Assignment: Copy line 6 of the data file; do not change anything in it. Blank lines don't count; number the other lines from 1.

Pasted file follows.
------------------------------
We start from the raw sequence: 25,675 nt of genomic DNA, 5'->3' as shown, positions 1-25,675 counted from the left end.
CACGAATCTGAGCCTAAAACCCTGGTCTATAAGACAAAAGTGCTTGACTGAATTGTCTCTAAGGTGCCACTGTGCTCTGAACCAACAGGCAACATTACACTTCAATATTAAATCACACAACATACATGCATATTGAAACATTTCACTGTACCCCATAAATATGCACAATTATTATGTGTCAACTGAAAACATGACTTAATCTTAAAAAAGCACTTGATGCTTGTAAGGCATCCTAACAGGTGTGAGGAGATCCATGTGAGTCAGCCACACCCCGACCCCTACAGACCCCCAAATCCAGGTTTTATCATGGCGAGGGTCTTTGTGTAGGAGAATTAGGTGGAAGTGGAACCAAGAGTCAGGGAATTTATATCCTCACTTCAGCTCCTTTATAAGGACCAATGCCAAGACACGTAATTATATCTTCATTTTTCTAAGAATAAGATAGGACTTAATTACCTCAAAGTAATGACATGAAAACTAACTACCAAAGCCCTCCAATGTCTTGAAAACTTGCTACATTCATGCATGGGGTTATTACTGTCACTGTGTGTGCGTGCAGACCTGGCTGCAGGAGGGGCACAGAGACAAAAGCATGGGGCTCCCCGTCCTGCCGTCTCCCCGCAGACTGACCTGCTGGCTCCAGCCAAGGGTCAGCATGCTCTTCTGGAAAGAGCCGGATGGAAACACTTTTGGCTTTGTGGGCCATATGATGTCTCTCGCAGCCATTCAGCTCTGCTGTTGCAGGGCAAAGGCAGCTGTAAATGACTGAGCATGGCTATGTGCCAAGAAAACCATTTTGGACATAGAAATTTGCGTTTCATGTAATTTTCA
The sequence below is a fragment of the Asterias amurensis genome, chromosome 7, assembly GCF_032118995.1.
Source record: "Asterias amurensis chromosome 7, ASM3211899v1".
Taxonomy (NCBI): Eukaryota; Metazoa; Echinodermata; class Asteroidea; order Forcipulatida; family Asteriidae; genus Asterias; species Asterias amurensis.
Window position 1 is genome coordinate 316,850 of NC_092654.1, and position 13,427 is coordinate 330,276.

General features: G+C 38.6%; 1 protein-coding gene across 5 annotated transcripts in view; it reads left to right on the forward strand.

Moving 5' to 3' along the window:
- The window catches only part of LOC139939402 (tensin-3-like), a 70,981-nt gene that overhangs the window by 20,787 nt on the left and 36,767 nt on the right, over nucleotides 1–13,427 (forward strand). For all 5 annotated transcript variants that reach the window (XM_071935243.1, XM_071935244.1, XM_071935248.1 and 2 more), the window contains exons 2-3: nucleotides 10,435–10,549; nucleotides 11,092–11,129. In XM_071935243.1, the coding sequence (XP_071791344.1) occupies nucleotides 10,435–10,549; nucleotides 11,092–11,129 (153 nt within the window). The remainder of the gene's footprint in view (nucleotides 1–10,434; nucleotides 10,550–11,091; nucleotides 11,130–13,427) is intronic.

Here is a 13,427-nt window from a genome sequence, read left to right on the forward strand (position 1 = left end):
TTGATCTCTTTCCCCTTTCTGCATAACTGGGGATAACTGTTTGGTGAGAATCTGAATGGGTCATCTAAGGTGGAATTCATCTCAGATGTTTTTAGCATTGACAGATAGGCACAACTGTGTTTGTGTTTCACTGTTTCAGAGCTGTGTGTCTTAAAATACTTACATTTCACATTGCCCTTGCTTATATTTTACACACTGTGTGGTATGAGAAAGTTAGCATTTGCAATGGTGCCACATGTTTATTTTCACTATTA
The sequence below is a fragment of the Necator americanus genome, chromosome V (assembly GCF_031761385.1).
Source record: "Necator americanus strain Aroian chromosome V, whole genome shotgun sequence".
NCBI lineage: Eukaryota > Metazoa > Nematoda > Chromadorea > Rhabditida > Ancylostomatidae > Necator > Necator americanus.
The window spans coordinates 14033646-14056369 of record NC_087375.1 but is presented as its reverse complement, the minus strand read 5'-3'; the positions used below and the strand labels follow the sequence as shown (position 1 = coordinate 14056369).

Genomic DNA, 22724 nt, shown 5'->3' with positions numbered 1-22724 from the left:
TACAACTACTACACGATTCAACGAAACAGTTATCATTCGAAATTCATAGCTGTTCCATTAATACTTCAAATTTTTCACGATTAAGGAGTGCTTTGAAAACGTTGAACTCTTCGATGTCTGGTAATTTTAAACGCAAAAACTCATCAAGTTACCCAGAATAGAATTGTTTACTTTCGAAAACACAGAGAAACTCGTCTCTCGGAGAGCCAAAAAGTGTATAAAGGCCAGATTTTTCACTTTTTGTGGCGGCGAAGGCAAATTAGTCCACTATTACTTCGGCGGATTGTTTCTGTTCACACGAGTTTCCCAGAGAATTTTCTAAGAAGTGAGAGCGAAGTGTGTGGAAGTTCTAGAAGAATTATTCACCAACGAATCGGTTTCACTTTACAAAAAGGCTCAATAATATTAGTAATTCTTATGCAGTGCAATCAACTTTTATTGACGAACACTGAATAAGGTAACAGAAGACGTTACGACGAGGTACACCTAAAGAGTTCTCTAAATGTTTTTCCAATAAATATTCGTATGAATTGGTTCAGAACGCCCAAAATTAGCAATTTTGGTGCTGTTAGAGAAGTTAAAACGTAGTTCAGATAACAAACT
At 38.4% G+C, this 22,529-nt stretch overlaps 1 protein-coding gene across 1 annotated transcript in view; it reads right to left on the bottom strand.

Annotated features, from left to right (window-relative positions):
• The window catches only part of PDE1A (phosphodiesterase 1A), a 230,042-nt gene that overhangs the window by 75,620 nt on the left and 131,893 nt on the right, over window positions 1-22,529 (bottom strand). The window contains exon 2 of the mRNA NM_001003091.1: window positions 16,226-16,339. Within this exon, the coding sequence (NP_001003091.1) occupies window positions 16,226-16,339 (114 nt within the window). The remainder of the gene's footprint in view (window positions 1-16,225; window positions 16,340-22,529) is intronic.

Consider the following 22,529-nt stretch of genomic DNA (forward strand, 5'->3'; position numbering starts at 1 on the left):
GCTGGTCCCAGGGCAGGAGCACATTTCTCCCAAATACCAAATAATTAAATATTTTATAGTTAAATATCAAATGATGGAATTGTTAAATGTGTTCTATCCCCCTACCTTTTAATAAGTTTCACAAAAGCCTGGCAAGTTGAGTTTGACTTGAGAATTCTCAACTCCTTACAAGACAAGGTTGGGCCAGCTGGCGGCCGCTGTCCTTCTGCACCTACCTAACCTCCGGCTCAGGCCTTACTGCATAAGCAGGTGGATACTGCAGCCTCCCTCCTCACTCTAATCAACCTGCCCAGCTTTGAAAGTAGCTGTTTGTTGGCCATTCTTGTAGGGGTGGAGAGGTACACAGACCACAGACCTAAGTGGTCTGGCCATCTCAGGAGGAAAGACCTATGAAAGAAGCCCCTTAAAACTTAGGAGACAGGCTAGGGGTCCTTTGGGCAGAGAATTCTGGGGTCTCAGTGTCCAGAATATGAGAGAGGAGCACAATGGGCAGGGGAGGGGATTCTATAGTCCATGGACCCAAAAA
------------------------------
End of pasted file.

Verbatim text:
Window position 1 is genome coordinate 316,850 of NC_092654.1, and position 13,427 is coordinate 330,276.